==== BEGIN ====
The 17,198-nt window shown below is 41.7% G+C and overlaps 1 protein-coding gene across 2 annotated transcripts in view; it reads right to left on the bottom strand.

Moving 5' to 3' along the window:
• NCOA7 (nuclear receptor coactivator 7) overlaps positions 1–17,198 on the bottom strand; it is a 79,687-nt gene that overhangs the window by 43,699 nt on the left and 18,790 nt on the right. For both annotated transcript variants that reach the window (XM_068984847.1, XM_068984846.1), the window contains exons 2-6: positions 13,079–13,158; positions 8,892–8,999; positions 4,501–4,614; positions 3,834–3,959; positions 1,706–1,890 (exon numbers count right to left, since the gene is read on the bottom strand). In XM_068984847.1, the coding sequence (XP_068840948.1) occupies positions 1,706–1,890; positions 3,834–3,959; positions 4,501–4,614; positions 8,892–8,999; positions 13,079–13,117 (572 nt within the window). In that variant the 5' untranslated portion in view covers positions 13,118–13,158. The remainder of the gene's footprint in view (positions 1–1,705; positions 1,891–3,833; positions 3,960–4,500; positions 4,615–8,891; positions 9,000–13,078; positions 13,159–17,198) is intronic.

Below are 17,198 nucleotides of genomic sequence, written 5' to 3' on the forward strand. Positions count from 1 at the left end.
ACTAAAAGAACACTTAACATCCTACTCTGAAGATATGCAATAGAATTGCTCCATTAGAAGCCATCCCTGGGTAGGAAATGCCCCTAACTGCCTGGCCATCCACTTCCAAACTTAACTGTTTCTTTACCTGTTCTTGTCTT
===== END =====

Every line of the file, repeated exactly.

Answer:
The 17,198-nt window shown below is 41.7% G+C and overlaps 1 protein-coding gene across 2 annotated transcripts in view; it reads right to left on the bottom strand.

Moving 5' to 3' along the window:
• NCOA7 (nuclear receptor coactivator 7) overlaps positions 1–17,198 on the bottom strand; it is a 79,687-nt gene that overhangs the window by 43,699 nt on the left and 18,790 nt on the right. For both annotated transcript variants that reach the window (XM_068984847.1, XM_068984846.1), the window contains exons 2-6: positions 13,079–13,158; positions 8,892–8,999; positions 4,501–4,614; positions 3,834–3,959; positions 1,706–1,890 (exon numbers count right to left, since the gene is read on the bottom strand). In XM_068984847.1, the coding sequence (XP_068840948.1) occupies positions 1,706–1,890; positions 3,834–3,959; positions 4,501–4,614; positions 8,892–8,999; positions 13,079–13,117 (572 nt within the window). In that variant the 5' untranslated portion in view covers positions 13,118–13,158. The remainder of the gene's footprint in view (positions 1–1,705; positions 1,891–3,833; positions 3,960–4,500; positions 4,615–8,891; positions 9,000–13,078; positions 13,159–17,198) is intronic.

Below are 17,198 nucleotides of genomic sequence, written 5' to 3' on the forward strand. Positions count from 1 at the left end.
ACTAAAAGAACACTTAACATCCTACTCTGAAGATATGCAATAGAATTGCTCCATTAGAAGCCATCCCTGGGTAGGAAATGCCCCTAACTGCCTGGCCATCCACTTCCAAACTTAACTGTTTCTTTACCTGTTCTTGTCTT